Innovative barrel production techniques and their influence on Chardonnay and Cabernet as well as a relevant tasting will be presented by Mr. Michael Schroeter of Geyser Peak Winery. Mr. Duane Wall of Nadalie Cooperage will discuss the terrior of oak and will use wines that have been in contact with oak wood from various states as examples. The last talk of the day will be Mr. Phil Burton of Barrel Builders who will discuss and demonstrate repairing wine barrels.

Friday July 16 will begin with a discussion of current cooperage practices and future development to be presented by Mr. Henry Work of Canton Cooperage. Next Mr. Bob Rogers of Innerstave will talk about barrel alternatives. This will be followed by a presentation from Ms. Evelyn Heraty of Clos Du Bois Winery on Sauvignon blanc wines from barrel alternatives trials and will include a tasting of Clos Du Bois wines. After a break, there will be a panel discussion by four Eastern winemakers on the Eastern perspective of oak barrel usage in premium wine production as well as a tasting. The participants include Dave Johnson of Stonehill Winery in Missouri, Dave Miller of St. Julian Winery in Michigan, Mark Friszolowski of Pindar Vineyards in New York, and Tom Payette of Prince Michel Vineyards in Virginia. This will be followed by a talk on conducting oak trials in the winery from Ms. Barbara Lindbloom, a wine consultant.

After a theme luncheon, the conference will continue with a talk from Professor Ken Fugelsang of California State University-Fresno. He will speak on microbial contamination of barrels and how to evaluate and treat spoiled barrels. According to Professor Fugelsang, "Two of the more controversial yeasts that grow in juice and wine are Brettanomyces sp. and its generally less well known sporulating ("perfect") equivalent, Dekkera sp. Historically, winemakers have viewed Brettanomyces sp. as producing spoilage in wines where it could grow. Despite traditionally negative connotations surrounding the yeast, some are now questioning whether or not subtle "Brett" character, in some cases, may play a positive role in flavor and bouquet development."

This presentation will be followed by one from Mr. Phil Burton of Barrel Builders on barrel management in the cellar and will include information on buying and treating new and used barrels, handling and storage of full and empty barrels, cleaning and sanitizing barrels, as well as ullage, topping and racking. Ms. Evelyn Heraty of Clos Du Bois Winery will present a talk on electronic barrel tracking and automated barrel cleansing. The final topic of the conference will be a panel discussion of general barrel management with Mr. Phil Burton, Ms. Evelyn Heraty, Mr. Michael Schroeter and others in the know.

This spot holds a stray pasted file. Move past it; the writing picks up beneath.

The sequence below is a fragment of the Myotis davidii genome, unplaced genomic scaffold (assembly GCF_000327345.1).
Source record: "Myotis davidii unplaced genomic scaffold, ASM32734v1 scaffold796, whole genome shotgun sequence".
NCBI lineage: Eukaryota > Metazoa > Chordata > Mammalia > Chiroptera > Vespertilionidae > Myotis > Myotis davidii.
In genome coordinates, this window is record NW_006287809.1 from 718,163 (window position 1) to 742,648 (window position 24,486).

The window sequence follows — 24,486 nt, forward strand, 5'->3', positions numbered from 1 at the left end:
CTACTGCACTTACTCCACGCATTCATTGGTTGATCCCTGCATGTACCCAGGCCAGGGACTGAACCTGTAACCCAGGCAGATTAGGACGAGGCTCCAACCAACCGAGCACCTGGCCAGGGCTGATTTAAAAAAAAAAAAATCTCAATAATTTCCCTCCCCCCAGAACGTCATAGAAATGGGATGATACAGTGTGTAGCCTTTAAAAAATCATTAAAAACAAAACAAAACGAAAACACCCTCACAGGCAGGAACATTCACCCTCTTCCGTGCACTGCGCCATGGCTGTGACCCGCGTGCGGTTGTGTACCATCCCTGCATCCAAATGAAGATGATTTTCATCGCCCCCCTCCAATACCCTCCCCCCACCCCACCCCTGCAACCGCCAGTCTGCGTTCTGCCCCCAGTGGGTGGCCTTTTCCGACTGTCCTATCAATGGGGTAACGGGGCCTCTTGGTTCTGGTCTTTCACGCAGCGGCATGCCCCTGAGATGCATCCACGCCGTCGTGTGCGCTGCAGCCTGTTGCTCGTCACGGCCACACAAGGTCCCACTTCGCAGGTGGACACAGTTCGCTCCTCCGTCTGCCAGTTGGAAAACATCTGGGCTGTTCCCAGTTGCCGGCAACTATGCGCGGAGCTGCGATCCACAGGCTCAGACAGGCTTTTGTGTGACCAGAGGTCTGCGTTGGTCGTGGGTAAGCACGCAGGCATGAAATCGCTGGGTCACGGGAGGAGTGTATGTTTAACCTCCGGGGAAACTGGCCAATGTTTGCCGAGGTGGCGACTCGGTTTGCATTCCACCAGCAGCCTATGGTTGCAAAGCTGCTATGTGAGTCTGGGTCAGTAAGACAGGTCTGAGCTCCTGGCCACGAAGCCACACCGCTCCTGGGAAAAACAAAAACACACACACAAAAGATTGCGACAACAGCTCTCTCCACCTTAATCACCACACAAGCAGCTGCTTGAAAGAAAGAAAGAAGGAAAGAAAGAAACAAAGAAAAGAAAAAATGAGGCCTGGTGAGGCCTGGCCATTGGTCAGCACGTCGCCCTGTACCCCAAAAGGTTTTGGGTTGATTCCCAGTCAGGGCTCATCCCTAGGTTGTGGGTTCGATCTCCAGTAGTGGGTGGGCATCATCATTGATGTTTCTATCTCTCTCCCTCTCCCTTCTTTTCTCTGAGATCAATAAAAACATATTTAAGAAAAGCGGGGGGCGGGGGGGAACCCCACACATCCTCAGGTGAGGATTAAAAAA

The conference is being held at the Marriott St. Louis Airport (I-70 at Lambert Airport, St. Louis, Missouri). The conference fee is $185 (plus a $20 late fee if after June 18) and $25 for the theme luncheon on Friday.

Following the conference on July 17 will be the ASEV/ES Annual Conference and Technical Sessions.

For registration information for either the Oak conference or the annual meeting, contact: E. Harkness, Secretary of ASEV/ES, Inc., Dept. of Food Science, Purdue University, W. Lafayette , IN 47907-1160, phone: (765)494-6704, fax: (765)494-7953, email:

IV. Managing Oxygen During Bottling

There have been some recent concerns about the oxygen pick up during bottling. This is an extremely important issue influencing wine quality, stability, and longevity.

The concentration of molecular oxygen should be measured in the wine before bottling begins and should be less than 0.5 mg/L. If the concentration of oxygen is greater than 0.5 mg/L, it can generally be lowered by sparaging with nitrogen gas (see Zoecklein et al., 1995).

Just prior to bottling, air should be eliminated in all hoses, filter housing pumps and the fill bowl by using displacement gas (nitrogen, carbon dioxide, or argon). Feed tanks should be blanketed with nitrogen, CO2 or lightly CO2 sprayed. Bottles should be completely free of particular matter, which can occlude oxygen, and flushed with displacement gas just prior to filling. Any oxygen which remains in the bottle will result in an oxygen concentration increase. Any increase above 0.2 mg/L dissolved oxygen indicates excessive pick-up.

The loss of free sulfur dioxide in wine is proportional to the dissolved oxygen content. Producers not using vacuum filters, corkers, or bottle gas flushing can have up to 5 mL of air in the head space of their bottled wine (750 mL). This amounts to approximately 1 mL (1.4 mg) oxygen. Four mg of sulfur dioxide are needed to neutralize the effects of one mg of oxygen. Using this relationship, an additional 5-6 mg of free sulfur dioxide is needed to reduce molecular oxygen in the head space.

Monitoring molecular oxygen in wine during any stage of processing is relatively easy. Several portable, hand-held meters with probes are available for measuring atmospheric and dissolved oxygen in wine. The use of displacement gases and the use of CO2 as a sparging gas are discussed in Zoecklein et al., 1995, and in the Volume 10, Number 2, March-April 1995 issue of Vintner's Corner. Additional copies are available upon request.